1. But hey, it’s their money Agreed, and I even get that they may be the top-o-the-line coolers.Honestly, I’m a bit envious, I have a hard time selling (what i consider) quality products at a reasonable price. When I see these kind of things I wonder if I shouldn’t double or triple my rates, go for the whole overpaying and proud of it niche.

            1. Do both, just like most corporations do. Just create a different brand name and add a new label.

              Toyota = Lexus
              Kroger Brand = Contracted from Primary Brand (eg at one time, they got their canned fruits from Del Monte).

    3. Rhymes with mouche?

      1. The two I know who have them, yes. 24K douches.

  8. I’m just curious to hear what people have to say.

    I’m not a hard core gold bug, but the Fed has completely fucked over savers and massively distorted the price signals for financial risk.

    1. This I can see, and it seems like there is some sense that saving is bad for the economy for some reason, so that they seem to make a point of monetary policies that discourage saving.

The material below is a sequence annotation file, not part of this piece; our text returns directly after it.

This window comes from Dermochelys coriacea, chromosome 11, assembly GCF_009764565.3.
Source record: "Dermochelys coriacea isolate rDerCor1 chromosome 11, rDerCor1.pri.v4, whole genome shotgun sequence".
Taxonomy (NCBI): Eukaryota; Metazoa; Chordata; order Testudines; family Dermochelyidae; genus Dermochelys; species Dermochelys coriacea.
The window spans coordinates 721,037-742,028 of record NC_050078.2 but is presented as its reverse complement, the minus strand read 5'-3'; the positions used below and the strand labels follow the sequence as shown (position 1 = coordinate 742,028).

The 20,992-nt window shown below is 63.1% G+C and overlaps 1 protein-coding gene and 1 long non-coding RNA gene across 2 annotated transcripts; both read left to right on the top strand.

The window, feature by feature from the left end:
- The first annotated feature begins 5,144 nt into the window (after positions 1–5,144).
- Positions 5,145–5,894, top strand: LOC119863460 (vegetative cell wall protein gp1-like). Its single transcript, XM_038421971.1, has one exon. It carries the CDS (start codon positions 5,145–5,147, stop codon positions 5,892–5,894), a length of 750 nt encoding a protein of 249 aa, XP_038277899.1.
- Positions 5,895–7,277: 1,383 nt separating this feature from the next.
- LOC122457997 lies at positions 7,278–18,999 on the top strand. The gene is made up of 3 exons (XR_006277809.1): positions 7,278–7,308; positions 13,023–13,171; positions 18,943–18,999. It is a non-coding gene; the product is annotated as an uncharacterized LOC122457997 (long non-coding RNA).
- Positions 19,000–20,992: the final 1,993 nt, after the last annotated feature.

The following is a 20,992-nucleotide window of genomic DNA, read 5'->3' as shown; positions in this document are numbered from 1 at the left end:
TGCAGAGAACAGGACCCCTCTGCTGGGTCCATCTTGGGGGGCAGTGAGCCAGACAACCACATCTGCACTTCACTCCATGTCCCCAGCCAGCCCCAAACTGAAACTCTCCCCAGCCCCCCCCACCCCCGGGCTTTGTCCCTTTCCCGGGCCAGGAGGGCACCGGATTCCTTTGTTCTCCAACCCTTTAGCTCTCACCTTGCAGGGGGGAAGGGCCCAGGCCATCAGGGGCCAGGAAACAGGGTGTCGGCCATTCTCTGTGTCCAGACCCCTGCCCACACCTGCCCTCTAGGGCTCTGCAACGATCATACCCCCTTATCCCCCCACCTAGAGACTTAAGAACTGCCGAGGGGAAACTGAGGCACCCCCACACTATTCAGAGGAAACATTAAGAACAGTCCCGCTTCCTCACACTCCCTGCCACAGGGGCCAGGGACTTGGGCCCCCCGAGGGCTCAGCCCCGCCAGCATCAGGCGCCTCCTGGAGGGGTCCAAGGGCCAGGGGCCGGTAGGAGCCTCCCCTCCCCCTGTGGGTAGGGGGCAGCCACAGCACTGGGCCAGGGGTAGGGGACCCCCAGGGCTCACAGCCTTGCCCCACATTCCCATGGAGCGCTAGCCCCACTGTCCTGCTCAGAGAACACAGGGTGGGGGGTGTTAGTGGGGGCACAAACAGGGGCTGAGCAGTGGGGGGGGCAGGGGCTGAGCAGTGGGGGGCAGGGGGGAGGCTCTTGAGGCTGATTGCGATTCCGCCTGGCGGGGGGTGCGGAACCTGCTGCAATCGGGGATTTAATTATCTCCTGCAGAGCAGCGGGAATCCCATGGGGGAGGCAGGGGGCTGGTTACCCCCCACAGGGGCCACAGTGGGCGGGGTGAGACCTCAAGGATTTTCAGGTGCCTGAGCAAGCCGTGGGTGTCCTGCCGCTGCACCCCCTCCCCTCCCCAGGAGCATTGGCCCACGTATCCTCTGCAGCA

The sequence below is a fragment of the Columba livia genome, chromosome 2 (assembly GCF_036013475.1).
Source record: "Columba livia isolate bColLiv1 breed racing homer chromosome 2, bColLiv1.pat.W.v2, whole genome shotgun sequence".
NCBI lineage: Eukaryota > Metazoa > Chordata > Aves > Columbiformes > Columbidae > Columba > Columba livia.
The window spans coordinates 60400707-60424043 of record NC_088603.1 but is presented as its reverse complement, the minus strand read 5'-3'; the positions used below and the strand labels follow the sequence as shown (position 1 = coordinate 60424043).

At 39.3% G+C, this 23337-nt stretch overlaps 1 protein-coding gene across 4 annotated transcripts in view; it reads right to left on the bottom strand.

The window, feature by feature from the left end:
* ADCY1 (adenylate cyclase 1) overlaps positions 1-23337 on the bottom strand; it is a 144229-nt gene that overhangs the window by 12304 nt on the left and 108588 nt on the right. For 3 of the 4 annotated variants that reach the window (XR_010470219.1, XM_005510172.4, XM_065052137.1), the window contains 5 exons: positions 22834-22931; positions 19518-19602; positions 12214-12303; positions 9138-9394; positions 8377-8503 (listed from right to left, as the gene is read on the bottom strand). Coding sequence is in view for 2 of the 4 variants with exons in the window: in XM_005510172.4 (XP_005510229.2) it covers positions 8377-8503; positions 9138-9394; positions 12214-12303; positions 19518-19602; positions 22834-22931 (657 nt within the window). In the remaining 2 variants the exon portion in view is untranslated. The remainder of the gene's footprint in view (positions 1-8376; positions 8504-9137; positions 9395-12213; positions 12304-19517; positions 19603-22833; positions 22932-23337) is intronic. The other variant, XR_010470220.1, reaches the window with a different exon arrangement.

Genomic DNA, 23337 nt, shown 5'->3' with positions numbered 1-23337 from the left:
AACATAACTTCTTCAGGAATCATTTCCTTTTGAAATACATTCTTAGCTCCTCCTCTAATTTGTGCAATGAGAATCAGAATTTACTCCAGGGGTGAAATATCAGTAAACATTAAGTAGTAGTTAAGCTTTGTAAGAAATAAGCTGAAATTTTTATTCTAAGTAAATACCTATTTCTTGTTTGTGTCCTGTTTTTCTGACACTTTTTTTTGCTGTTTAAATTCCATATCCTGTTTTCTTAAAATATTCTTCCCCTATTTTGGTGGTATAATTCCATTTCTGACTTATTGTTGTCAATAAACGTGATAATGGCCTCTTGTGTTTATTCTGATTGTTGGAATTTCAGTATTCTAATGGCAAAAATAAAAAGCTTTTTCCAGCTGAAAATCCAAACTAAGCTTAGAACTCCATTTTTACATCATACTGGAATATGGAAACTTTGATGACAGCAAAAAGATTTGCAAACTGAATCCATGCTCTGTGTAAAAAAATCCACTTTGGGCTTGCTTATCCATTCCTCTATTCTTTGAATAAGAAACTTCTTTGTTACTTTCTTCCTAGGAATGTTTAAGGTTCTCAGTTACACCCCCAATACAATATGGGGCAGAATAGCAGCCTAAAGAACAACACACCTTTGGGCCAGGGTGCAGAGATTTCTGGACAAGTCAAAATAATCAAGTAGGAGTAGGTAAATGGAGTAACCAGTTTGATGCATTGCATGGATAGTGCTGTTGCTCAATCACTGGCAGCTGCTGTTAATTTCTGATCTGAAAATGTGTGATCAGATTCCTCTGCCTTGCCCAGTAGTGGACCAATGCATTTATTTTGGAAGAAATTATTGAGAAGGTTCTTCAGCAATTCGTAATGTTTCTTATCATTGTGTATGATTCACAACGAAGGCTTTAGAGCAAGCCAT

What I’m picking up from Friedman (and may be misunderstanding) is that it seems to be anxiety over the deflation thing – i.e. that if people save and don’t spend, prices can go down due to lack of demand, and then we enter a deflationary cycle and investments tank, banks fail, etc.

      But I can also see the argument that you just have to let that happen sometimes (haven’t finished the book, yet, and actually haven’t even gotten to the 30s, which is where I understand the real meat of the book is), or else you’re spreading the results of financial risks across lots of people who weren’t interested in taking those risks.

  9. OT: I can’t imagine this is going to turn out well

    http://theconservativetreehous…..years-old/

    Also, watch for more attacks in France

    http://www.breitbart.com/londo…..ed-satnav/

  10. The Free Market will fix this one.

    The problem is that the Economic Liberty of the Doctor is running in conflict with the “life-liberty-pursuit of happiness” of the human growing in some woman’s body. That’s simple, the human inside her is not recognized and should not be recognized.

    We should consider: